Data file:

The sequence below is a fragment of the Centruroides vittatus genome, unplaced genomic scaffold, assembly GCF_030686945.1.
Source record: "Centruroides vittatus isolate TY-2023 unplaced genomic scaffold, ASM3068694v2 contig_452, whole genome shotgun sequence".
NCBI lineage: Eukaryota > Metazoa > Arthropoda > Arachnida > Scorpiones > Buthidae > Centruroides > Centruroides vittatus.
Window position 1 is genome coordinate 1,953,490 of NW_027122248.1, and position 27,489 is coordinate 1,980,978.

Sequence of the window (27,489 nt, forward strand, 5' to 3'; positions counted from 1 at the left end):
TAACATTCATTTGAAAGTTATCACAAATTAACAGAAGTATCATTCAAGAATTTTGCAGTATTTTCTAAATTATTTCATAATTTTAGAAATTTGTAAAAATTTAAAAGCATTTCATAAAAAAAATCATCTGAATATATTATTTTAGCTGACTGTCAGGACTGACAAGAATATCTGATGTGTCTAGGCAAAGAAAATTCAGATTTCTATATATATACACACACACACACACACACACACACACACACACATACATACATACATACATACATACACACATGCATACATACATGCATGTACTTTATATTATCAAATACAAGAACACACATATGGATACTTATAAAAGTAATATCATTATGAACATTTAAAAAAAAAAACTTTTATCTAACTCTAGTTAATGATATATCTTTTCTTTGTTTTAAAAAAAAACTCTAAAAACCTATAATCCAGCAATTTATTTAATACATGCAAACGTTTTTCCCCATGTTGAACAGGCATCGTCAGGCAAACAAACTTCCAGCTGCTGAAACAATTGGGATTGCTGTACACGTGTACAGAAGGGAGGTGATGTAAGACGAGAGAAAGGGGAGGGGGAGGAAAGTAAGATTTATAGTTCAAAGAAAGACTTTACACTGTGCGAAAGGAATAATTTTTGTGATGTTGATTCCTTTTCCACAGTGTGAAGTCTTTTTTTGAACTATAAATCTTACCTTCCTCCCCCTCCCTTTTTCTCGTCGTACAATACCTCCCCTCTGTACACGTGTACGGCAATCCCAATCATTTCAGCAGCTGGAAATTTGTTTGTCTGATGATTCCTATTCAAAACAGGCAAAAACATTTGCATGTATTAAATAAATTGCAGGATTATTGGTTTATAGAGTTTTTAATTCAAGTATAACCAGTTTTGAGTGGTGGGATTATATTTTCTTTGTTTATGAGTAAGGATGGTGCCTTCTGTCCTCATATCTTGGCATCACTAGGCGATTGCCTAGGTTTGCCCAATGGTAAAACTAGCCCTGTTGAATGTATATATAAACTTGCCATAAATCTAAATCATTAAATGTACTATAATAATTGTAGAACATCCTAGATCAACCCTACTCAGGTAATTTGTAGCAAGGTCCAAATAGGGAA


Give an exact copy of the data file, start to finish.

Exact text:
The sequence below is a fragment of the Centruroides vittatus genome, unplaced genomic scaffold, assembly GCF_030686945.1.
Source record: "Centruroides vittatus isolate TY-2023 unplaced genomic scaffold, ASM3068694v2 contig_452, whole genome shotgun sequence".
NCBI lineage: Eukaryota > Metazoa > Arthropoda > Arachnida > Scorpiones > Buthidae > Centruroides > Centruroides vittatus.
Window position 1 is genome coordinate 1,953,490 of NW_027122248.1, and position 27,489 is coordinate 1,980,978.

Sequence of the window (27,489 nt, forward strand, 5' to 3'; positions counted from 1 at the left end):
TAACATTCATTTGAAAGTTATCACAAATTAACAGAAGTATCATTCAAGAATTTTGCAGTATTTTCTAAATTATTTCATAATTTTAGAAATTTGTAAAAATTTAAAAGCATTTCATAAAAAAAATCATCTGAATATATTATTTTAGCTGACTGTCAGGACTGACAAGAATATCTGATGTGTCTAGGCAAAGAAAATTCAGATTTCTATATATATACACACACACACACACACACACACACACACACACATACATACATACATACATACATACACACATGCATACATACATGCATGTACTTTATATTATCAAATACAAGAACACACATATGGATACTTATAAAAGTAATATCATTATGAACATTTAAAAAAAAAAACTTTTATCTAACTCTAGTTAATGATATATCTTTTCTTTGTTTTAAAAAAAAACTCTAAAAACCTATAATCCAGCAATTTATTTAATACATGCAAACGTTTTTCCCCATGTTGAACAGGCATCGTCAGGCAAACAAACTTCCAGCTGCTGAAACAATTGGGATTGCTGTACACGTGTACAGAAGGGAGGTGATGTAAGACGAGAGAAAGGGGAGGGGGAGGAAAGTAAGATTTATAGTTCAAAGAAAGACTTTACACTGTGCGAAAGGAATAATTTTTGTGATGTTGATTCCTTTTCCACAGTGTGAAGTCTTTTTTTGAACTATAAATCTTACCTTCCTCCCCCTCCCTTTTTCTCGTCGTACAATACCTCCCCTCTGTACACGTGTACGGCAATCCCAATCATTTCAGCAGCTGGAAATTTGTTTGTCTGATGATTCCTATTCAAAACAGGCAAAAACATTTGCATGTATTAAATAAATTGCAGGATTATTGGTTTATAGAGTTTTTAATTCAAGTATAACCAGTTTTGAGTGGTGGGATTATATTTTCTTTGTTTATGAGTAAGGATGGTGCCTTCTGTCCTCATATCTTGGCATCACTAGGCGATTGCCTAGGTTTGCCCAATGGTAAAACTAGCCCTGTTGAATGTATATATAAACTTGCCATAAATCTAAATCATTAAATGTACTATAATAATTGTAGAACATCCTAGATCAACCCTACTCAGGTAATTTGTAGCAAGGTCCAAATAGGGAA